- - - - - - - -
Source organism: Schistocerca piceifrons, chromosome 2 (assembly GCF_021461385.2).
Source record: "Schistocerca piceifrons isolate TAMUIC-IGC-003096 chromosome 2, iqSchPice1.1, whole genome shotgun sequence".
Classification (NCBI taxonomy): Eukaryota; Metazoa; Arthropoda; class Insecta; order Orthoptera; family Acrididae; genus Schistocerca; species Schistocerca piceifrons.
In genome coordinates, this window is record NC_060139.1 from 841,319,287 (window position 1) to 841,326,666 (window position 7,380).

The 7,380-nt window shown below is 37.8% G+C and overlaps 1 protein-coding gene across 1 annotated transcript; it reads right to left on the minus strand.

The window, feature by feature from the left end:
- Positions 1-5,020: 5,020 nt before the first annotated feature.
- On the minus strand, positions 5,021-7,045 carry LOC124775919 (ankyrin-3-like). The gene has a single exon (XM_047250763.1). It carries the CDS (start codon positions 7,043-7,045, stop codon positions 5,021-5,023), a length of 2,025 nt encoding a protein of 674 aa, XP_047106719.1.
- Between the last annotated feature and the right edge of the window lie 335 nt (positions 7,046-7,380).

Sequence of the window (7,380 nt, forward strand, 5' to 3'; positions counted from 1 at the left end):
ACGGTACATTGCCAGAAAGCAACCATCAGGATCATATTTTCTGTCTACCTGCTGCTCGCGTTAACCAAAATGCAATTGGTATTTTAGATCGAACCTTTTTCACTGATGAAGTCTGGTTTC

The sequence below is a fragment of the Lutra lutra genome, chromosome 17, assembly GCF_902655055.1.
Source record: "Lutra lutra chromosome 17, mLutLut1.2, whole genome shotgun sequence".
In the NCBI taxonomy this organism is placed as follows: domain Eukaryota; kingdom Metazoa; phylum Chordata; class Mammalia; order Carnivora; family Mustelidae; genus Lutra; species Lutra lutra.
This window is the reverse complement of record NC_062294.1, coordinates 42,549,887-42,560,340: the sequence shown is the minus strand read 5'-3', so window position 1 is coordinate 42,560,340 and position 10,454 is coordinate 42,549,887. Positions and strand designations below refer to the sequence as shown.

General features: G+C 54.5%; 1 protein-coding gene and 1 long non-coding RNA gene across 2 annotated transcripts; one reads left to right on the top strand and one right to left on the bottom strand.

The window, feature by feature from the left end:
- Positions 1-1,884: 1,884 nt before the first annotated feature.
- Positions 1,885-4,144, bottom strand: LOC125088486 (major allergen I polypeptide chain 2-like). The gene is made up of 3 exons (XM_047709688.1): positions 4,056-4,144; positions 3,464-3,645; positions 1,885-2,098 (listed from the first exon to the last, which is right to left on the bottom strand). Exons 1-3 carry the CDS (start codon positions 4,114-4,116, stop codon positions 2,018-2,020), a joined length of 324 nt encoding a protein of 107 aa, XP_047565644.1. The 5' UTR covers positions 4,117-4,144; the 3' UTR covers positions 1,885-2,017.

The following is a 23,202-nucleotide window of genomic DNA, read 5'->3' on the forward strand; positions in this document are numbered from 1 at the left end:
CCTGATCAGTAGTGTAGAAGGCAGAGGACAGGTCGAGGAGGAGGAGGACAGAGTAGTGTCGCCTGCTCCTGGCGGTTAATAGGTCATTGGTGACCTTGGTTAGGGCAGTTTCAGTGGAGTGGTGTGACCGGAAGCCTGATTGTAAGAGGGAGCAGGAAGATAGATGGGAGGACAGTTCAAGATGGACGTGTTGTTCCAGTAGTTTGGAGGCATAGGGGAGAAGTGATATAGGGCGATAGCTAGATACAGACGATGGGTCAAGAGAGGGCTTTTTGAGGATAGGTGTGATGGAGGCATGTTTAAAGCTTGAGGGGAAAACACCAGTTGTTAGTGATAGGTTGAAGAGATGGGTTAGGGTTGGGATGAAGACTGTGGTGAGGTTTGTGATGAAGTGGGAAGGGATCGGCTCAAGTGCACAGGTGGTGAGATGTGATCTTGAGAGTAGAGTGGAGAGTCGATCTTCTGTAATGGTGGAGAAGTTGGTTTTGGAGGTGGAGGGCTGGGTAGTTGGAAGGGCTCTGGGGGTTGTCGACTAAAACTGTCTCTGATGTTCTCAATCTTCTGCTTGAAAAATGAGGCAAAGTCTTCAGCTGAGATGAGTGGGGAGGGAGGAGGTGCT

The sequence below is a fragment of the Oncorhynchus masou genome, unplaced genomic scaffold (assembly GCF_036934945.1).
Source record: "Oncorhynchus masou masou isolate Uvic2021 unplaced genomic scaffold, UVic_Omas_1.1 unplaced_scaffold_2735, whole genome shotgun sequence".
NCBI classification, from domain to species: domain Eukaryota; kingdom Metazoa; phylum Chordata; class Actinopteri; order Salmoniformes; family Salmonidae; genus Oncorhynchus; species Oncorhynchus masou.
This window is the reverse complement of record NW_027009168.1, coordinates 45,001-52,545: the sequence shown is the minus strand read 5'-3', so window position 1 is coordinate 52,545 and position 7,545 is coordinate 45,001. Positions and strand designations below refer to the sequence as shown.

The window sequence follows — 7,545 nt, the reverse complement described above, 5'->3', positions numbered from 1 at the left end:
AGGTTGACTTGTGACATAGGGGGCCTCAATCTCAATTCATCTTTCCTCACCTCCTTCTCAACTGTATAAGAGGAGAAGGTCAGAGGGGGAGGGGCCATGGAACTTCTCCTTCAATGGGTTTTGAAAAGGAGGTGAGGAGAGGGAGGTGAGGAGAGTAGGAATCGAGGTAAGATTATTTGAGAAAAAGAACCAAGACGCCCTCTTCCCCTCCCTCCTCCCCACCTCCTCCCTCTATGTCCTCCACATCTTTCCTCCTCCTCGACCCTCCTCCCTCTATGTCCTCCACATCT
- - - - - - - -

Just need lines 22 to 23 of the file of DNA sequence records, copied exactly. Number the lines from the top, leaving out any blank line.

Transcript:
The sequence below is a fragment of the Oncorhynchus masou genome, unplaced genomic scaffold (assembly GCF_036934945.1).
Source record: "Oncorhynchus masou masou isolate Uvic2021 unplaced genomic scaffold, UVic_Omas_1.1 unplaced_scaffold_2735, whole genome shotgun sequence".